You'd have to be a conspiracy-believer to believe that. Which is not an insult- the facts if you know Freemasons personally do not support this idea of an Illuminati-like presence, and to say "It is true..." is just making a statement you can't really support. You could say it's what you believe to be true in spite of evidence to the contrary, based on evidence you have yourself seen. But a blanket "it is true' statement does not fit here.

My ex-fiance's family are Masons going back generations. I can tell you straight out it is just not what the movies or conspiracy books make it out to seem. They don't consider what they do to be magick and most of them are pretty conservative spiritually, Christians (please understand when I say this, I am not trying to generalize Christians or others but pointing out rather that the Masons I've met are for the most part Christian *and* conservative spiritually- the fact that they're Masons is the wildest thing they'd ever do, and a lot of their own churches don't understand) and other very mainstream religions for the most part. What you read of Freemasonry anywhere outside their own literature is going to be full of dubious 'research' supposedly based on truth, and created to sell books, not the truth about what is basically a philanthropic organization that happens to have rituals based in geometry and happens to require that you believe in a supreme deity. Even the tiniest bits of information in books about things like symbols are very often wrong and the authors are going by second-hand research and not talking to the Freemasons themselves. Their sister organization, Eastern Star, is also very conservative in general, and all their rituals are based on characters from the bible and lessons therein. You will not find either group indulging in anything they don't consider Abrahamic in origin, really, unless you consider the geometry involved to not be. If you're so convinced they're something else, you yourself can join. Anyone can request to join, they're so secret, their rituals are in books in libraries (put out by the Masons of course). Every Freemason I've ever met is happy to discuss it and they often wear their Compass/G symbols in public so that they're known. It's not just not the big secret society people want to believe it is. And yes, there are probably members of government involved in Freemasonry, it is a very old organization that very often grows through family and friendship connections, like any organization.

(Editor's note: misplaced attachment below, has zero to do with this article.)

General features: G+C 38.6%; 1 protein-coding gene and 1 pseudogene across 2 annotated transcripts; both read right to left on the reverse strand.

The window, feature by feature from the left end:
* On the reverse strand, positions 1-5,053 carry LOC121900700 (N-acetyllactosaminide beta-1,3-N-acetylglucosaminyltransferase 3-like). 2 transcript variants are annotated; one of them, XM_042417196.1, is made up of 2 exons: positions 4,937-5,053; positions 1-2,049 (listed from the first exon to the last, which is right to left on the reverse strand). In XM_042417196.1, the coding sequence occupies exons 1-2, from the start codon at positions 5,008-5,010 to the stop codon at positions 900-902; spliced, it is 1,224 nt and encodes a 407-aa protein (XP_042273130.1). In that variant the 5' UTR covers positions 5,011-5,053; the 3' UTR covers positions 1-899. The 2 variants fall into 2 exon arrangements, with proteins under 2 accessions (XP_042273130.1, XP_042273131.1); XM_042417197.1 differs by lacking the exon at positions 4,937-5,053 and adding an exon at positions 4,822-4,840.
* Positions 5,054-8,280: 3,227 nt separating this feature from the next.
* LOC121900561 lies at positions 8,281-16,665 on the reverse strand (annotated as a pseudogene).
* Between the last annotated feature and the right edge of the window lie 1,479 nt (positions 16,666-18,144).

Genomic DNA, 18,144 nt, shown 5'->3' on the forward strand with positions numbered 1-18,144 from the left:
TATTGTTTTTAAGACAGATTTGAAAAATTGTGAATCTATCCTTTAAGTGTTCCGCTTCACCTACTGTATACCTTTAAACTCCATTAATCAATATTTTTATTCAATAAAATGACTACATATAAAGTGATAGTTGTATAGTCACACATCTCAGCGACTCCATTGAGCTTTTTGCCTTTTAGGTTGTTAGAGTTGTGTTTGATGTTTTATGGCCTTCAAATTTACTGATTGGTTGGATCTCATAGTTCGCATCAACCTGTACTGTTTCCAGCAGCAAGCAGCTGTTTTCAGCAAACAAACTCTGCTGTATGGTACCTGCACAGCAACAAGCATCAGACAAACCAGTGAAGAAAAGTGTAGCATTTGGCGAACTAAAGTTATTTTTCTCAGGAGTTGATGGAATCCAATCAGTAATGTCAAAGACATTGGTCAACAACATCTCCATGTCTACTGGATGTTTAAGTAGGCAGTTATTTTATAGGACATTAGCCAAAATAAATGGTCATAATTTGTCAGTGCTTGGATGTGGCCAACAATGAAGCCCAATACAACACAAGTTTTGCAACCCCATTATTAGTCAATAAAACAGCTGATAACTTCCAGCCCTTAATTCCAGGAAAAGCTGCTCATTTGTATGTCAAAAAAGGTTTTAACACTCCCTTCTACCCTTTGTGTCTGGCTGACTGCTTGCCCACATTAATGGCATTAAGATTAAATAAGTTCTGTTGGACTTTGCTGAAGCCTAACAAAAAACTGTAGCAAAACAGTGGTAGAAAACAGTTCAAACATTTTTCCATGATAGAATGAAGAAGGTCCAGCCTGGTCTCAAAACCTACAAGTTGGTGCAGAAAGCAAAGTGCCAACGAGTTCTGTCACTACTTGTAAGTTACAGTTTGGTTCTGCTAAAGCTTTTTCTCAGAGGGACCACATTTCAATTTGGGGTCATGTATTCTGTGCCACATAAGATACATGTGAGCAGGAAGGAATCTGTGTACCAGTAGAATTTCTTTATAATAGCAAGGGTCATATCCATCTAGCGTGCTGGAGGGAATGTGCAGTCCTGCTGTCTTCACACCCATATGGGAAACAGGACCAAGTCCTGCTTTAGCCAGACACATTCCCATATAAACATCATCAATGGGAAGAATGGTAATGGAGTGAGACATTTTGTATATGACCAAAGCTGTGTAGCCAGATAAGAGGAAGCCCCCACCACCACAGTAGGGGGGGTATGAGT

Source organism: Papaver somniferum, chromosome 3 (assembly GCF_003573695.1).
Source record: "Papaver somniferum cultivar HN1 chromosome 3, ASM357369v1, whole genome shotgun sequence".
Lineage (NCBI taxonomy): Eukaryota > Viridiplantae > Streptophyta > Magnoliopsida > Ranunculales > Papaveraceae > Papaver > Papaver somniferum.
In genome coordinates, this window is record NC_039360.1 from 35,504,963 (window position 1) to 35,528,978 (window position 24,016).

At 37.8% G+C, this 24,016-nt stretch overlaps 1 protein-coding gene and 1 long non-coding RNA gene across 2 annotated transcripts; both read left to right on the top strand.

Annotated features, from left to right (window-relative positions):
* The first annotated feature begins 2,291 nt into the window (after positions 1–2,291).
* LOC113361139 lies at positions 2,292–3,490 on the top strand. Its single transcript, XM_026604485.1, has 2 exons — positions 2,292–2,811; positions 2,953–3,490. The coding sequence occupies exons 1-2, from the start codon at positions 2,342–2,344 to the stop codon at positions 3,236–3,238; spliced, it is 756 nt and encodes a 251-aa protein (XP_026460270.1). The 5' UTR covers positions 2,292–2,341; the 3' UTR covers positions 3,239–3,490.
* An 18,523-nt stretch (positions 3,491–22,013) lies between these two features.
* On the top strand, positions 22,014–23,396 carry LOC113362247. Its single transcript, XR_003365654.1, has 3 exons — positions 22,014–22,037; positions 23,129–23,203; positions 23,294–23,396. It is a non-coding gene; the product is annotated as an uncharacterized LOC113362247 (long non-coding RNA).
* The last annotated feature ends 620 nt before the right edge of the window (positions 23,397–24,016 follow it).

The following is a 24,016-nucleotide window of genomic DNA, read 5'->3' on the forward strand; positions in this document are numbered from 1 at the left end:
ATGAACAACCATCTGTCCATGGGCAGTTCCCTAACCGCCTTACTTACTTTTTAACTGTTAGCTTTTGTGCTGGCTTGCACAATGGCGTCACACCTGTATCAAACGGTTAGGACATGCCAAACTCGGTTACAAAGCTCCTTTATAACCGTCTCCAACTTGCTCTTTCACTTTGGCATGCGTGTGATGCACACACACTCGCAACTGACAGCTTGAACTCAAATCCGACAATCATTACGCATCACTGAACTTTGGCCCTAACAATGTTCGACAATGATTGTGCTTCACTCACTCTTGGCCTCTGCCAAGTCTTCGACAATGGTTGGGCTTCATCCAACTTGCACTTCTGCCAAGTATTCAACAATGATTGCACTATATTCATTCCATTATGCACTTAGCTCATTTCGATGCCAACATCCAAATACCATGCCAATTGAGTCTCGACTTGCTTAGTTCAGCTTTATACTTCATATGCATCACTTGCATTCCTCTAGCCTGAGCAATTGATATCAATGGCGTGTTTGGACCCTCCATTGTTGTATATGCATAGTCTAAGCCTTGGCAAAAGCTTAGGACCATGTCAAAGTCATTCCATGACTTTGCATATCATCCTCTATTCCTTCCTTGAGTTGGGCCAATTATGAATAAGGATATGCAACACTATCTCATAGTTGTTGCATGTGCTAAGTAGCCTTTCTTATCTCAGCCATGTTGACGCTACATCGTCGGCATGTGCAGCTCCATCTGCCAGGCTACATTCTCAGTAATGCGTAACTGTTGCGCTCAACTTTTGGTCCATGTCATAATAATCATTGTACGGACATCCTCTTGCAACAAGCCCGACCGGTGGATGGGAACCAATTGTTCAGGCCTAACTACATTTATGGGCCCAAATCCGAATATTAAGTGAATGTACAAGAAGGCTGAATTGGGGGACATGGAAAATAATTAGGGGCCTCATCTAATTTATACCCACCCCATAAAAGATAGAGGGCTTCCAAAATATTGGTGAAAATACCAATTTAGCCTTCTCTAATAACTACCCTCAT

But of course people who want to believe that the Freemasons are a big, secret, shadow organization won't believe anything else, and you could personally know ten Masons and still be convinced they're only telling you what they want you to know. I prefer to go by personal experience with these people.
« Last Edit: April 20, 2009, 02:25:40 pm by nightfae, Reason: spelling error » Logged
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« Reply #19: April 20, 2009, 03:03:28 pm »

Anyone can request to join, they're so secret, their rituals are in books in libraries (put out by the Masons of course). Every Freemason I've ever met is happy to discuss it and they often wear their Compass/G symbols in public so that they're known. It's not just not the big secret society people want to believe it is. And yes, there are probably members of government involved in Freemasonry, it is a very old organization that very often grows through family and friendship connections, like any organization.

But of course people who want to believe that the Freemasons are a big, secret, shadow organization won't believe anything else, and you could personally know ten Masons and still be convinced they're only telling you what they want you to know. I prefer to go by personal experience with these people.